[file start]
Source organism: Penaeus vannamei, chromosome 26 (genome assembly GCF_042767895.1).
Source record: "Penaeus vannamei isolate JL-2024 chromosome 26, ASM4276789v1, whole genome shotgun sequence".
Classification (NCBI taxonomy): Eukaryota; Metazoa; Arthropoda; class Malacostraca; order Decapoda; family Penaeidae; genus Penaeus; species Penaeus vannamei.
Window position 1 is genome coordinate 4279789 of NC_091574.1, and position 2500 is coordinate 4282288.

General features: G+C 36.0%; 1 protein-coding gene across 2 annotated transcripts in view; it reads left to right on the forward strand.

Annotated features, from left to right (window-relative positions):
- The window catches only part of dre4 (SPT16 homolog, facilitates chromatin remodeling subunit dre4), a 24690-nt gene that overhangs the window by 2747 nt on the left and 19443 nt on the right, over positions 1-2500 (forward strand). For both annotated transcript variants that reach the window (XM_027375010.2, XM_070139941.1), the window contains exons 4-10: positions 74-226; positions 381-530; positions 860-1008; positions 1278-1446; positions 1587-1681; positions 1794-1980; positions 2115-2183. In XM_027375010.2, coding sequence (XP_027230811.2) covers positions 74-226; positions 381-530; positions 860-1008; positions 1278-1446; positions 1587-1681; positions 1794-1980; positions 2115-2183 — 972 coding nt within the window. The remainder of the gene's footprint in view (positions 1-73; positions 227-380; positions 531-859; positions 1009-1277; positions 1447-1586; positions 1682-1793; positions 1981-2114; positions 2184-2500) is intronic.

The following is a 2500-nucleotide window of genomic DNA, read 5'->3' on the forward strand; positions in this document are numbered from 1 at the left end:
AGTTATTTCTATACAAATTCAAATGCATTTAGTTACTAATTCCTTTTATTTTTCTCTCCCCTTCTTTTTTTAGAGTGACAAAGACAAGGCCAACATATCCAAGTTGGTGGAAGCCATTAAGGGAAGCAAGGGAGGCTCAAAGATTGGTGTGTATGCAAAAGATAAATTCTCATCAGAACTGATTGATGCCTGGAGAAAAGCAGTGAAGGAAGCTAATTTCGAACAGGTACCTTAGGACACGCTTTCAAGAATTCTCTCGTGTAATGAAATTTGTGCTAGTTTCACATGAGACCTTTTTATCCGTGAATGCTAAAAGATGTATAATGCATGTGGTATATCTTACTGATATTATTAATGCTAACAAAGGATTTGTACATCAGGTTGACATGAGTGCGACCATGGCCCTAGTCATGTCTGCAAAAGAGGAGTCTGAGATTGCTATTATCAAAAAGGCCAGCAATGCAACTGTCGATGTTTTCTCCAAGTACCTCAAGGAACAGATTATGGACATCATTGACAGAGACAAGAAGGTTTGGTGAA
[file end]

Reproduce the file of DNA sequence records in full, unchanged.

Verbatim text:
Source organism: Penaeus vannamei, chromosome 26 (genome assembly GCF_042767895.1).
Source record: "Penaeus vannamei isolate JL-2024 chromosome 26, ASM4276789v1, whole genome shotgun sequence".
Classification (NCBI taxonomy): Eukaryota; Metazoa; Arthropoda; class Malacostraca; order Decapoda; family Penaeidae; genus Penaeus; species Penaeus vannamei.
Window position 1 is genome coordinate 4279789 of NC_091574.1, and position 2500 is coordinate 4282288.

General features: G+C 36.0%; 1 protein-coding gene across 2 annotated transcripts in view; it reads left to right on the forward strand.

Annotated features, from left to right (window-relative positions):
- The window catches only part of dre4 (SPT16 homolog, facilitates chromatin remodeling subunit dre4), a 24690-nt gene that overhangs the window by 2747 nt on the left and 19443 nt on the right, over positions 1-2500 (forward strand). For both annotated transcript variants that reach the window (XM_027375010.2, XM_070139941.1), the window contains exons 4-10: positions 74-226; positions 381-530; positions 860-1008; positions 1278-1446; positions 1587-1681; positions 1794-1980; positions 2115-2183. In XM_027375010.2, coding sequence (XP_027230811.2) covers positions 74-226; positions 381-530; positions 860-1008; positions 1278-1446; positions 1587-1681; positions 1794-1980; positions 2115-2183 — 972 coding nt within the window. The remainder of the gene's footprint in view (positions 1-73; positions 227-380; positions 531-859; positions 1009-1277; positions 1447-1586; positions 1682-1793; positions 1981-2114; positions 2184-2500) is intronic.

The following is a 2500-nucleotide window of genomic DNA, read 5'->3' on the forward strand; positions in this document are numbered from 1 at the left end:
AGTTATTTCTATACAAATTCAAATGCATTTAGTTACTAATTCCTTTTATTTTTCTCTCCCCTTCTTTTTTTAGAGTGACAAAGACAAGGCCAACATATCCAAGTTGGTGGAAGCCATTAAGGGAAGCAAGGGAGGCTCAAAGATTGGTGTGTATGCAAAAGATAAATTCTCATCAGAACTGATTGATGCCTGGAGAAAAGCAGTGAAGGAAGCTAATTTCGAACAGGTACCTTAGGACACGCTTTCAAGAATTCTCTCGTGTAATGAAATTTGTGCTAGTTTCACATGAGACCTTTTTATCCGTGAATGCTAAAAGATGTATAATGCATGTGGTATATCTTACTGATATTATTAATGCTAACAAAGGATTTGTACATCAGGTTGACATGAGTGCGACCATGGCCCTAGTCATGTCTGCAAAAGAGGAGTCTGAGATTGCTATTATCAAAAAGGCCAGCAATGCAACTGTCGATGTTTTCTCCAAGTACCTCAAGGAACAGATTATGGACATCATTGACAGAGACAAGAAGGTTTGGTGAA